Q. What happens when the deal is over?

A. Nothing.
Getting a deal is great, but once the deal is over what really makes you want to come back? If you only came for the deal in the first place chances are that you did not come for some other reason, like because you love the business or what they do. There is no sense of trust or authority in the deal referrals, so the customer does not really care about more than how much they saved. Deals are great to get people into the business but they do little or nothing to build long term customers that will become "Patrons".

Verdict: Great at engaging customers, poor at converting them into "Patrons". Zero Trust.

Badges, Location and Checking In
At SXSW 2009 Foursquare made a big splash by providing a service that let people check in to the places they go to unlock badges, much like Boy Scout might earn for being a good fire maker, or selling enough cookies. It was fun to compete against your friends to be the "Mayor" of the joint you frequented to play darts and drink beer, and my first beer was free! Neato.

Location based systems (LBS) are an enormous improvement in the value chain proposition. First of all they are automatically locally targeted because their systems rely on the emergent support of GPS on mobile devices that started in 2009. Mobile devices were growing in their ability to provide interactive real time "in the field" connections between businesses and customers, even if that connection is a check in or a "like". With LBS systems I can see where my friends go, so its almost an automatic referral, and game mechanics make exploring the world a game. There are some distinct advantages to the dynamics that LBS systems provide in the The Local Referral Value Chain.
Q. How do the social aspects of LBS build upon expertise?

A. Very Poorly.
Social does not equal expertise. While we trust our friends more than we trust 432 strangers, we don't trust them as much as a person who's primary mission is discovering new places and objectively explaining them to people for their common benefit. Experts provide a valuable service to the community that social and local just cant fulfill alone.

Verdict: Better targeting, improved engagement towards patronage, but trust is still not at expertise levels.

Notice A Pattern?
Every single one of the models I have mentioned in the Local Referral Value Chain do have one thing in common though. They want to replace the position of the expert as the primary referrer in local markets with their own local solution. This is an ambitious goal, and usually these companies have to hire large sales teams in those local markets to "push" their solution as a potential referrer to the thousands of local businesses in each market. Groupon has roughly 2400 employees, Yelp has roughly 3200, with the lion's share based in sales. Local is tough! If these companies want to penetrate they have a real problem of sustainability and sales management.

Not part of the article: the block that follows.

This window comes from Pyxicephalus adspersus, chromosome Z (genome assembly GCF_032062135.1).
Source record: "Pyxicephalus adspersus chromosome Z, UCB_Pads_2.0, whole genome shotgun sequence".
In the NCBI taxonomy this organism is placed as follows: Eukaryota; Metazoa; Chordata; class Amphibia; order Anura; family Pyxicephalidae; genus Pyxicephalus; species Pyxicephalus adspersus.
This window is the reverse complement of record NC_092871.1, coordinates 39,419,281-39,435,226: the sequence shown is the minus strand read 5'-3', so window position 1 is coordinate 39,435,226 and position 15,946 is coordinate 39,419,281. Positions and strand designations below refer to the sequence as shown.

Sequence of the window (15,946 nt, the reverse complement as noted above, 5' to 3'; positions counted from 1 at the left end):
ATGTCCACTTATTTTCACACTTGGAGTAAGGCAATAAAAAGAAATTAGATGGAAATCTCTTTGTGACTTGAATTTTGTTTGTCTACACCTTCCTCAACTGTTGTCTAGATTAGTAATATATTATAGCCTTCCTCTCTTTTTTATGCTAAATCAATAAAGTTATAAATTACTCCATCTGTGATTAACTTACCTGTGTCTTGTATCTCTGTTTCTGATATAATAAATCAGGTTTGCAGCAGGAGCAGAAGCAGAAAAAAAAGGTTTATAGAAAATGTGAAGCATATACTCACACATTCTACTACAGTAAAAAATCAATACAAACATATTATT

Q. Is there a way to reach local markets without a giant sales force?

A. Yes. Engage the experts in each market and make them a integral part of the Local Referral Value Chain.
Be The Glue
What if instead of cutting the local experts out of the chain, someone recognized their crucial role? What if said "someone" provided them with a simple platform to integrate referrals directly into their properties while also allowing them the ability to maintain journalistic integrity? Add the local reach of LBS systems with the old school power of trusted sources and you have the best parts of the value chain all in one place! Instead of trying to become the referrer, become a platform that enables the local referrer to do what they do best, tell people about great places in their area.

So it took us little time to get here, but with all good stories its in the telling right? Without getting into the details of exactly what RateCred is building in this very public forum, we are willing to trumpet from the highest mountain top that experts are the new frontier in local. We are building the glue to makes it easy for experts to get a piece of the value chain without sacrificing trust, making it fun for patrons to find out about that expertise, and finally leveraging that expertise locally and then giving businesses a way to reach those patrons and build reputation with loyalty and rewards.

Its a big goal, and we are starting small by working mostly in the Bay Area first, but in the game of The Local Referral Value Chain we think its the winning BBQ sauce. If you are interested in knowing more about what we are building just contact us!


  1. great stuff. It was great to have you here last week and review/ approve your apps for the Adility platform. Excited for you and we are looking forward to seeing more innovation from your end!!